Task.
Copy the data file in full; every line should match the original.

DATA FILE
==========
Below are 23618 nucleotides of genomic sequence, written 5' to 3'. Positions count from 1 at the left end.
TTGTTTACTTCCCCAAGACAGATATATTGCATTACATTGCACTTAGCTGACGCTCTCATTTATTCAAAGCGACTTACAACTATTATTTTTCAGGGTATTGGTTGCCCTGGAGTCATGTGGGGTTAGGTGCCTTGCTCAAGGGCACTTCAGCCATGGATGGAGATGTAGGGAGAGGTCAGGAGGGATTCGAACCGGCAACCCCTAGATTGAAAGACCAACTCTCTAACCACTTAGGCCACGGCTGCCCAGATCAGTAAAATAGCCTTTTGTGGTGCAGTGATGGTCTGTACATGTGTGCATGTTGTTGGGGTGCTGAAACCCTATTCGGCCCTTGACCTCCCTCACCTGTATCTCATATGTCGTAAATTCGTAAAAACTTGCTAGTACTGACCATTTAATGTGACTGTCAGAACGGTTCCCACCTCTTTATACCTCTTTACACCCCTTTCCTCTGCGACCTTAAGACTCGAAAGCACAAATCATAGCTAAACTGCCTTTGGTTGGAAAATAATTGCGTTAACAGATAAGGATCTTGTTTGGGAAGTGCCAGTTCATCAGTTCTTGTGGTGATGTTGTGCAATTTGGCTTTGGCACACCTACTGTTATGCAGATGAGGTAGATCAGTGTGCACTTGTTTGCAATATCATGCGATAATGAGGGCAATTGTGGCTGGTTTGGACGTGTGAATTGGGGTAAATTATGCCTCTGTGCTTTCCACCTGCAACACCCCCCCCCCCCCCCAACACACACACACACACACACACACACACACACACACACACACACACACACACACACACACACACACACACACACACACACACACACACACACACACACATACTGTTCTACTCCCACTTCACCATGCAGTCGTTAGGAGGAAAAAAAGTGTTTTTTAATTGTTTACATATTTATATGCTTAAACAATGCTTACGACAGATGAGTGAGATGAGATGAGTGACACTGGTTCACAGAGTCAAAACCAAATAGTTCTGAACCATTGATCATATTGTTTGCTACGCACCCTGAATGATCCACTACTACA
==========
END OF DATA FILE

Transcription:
Below are 23618 nucleotides of genomic sequence, written 5' to 3'. Positions count from 1 at the left end.
TTGTTTACTTCCCCAAGACAGATATATTGCATTACATTGCACTTAGCTGACGCTCTCATTTATTCAAAGCGACTTACAACTATTATTTTTCAGGGTATTGGTTGCCCTGGAGTCATGTGGGGTTAGGTGCCTTGCTCAAGGGCACTTCAGCCATGGATGGAGATGTAGGGAGAGGTCAGGAGGGATTCGAACCGGCAACCCCTAGATTGAAAGACCAACTCTCTAACCACTTAGGCCACGGCTGCCCAGATCAGTAAAATAGCCTTTTGTGGTGCAGTGATGGTCTGTACATGTGTGCATGTTGTTGGGGTGCTGAAACCCTATTCGGCCCTTGACCTCCCTCACCTGTATCTCATATGTCGTAAATTCGTAAAAACTTGCTAGTACTGACCATTTAATGTGACTGTCAGAACGGTTCCCACCTCTTTATACCTCTTTACACCCCTTTCCTCTGCGACCTTAAGACTCGAAAGCACAAATCATAGCTAAACTGCCTTTGGTTGGAAAATAATTGCGTTAACAGATAAGGATCTTGTTTGGGAAGTGCCAGTTCATCAGTTCTTGTGGTGATGTTGTGCAATTTGGCTTTGGCACACCTACTGTTATGCAGATGAGGTAGATCAGTGTGCACTTGTTTGCAATATCATGCGATAATGAGGGCAATTGTGGCTGGTTTGGACGTGTGAATTGGGGTAAATTATGCCTCTGTGCTTTCCACCTGCAACACCCCCCCCCCCCCCCAACACACACACACACACACACACACACACACACACACACACACACACACACACACACACACACACACACACACACACACACACACACACACACACACACATACTGTTCTACTCCCACTTCACCATGCAGTCGTTAGGAGGAAAAAAAGTGTTTTTTAATTGTTTACATATTTATATGCTTAAACAATGCTTACGACAGATGAGTGAGATGAGATGAGTGACACTGGTTCACAGAGTCAAAACCAAATAGTTCTGAACCATTGATCATATTGTTTGCTACGCACCCTGAATGATCCACTACTACA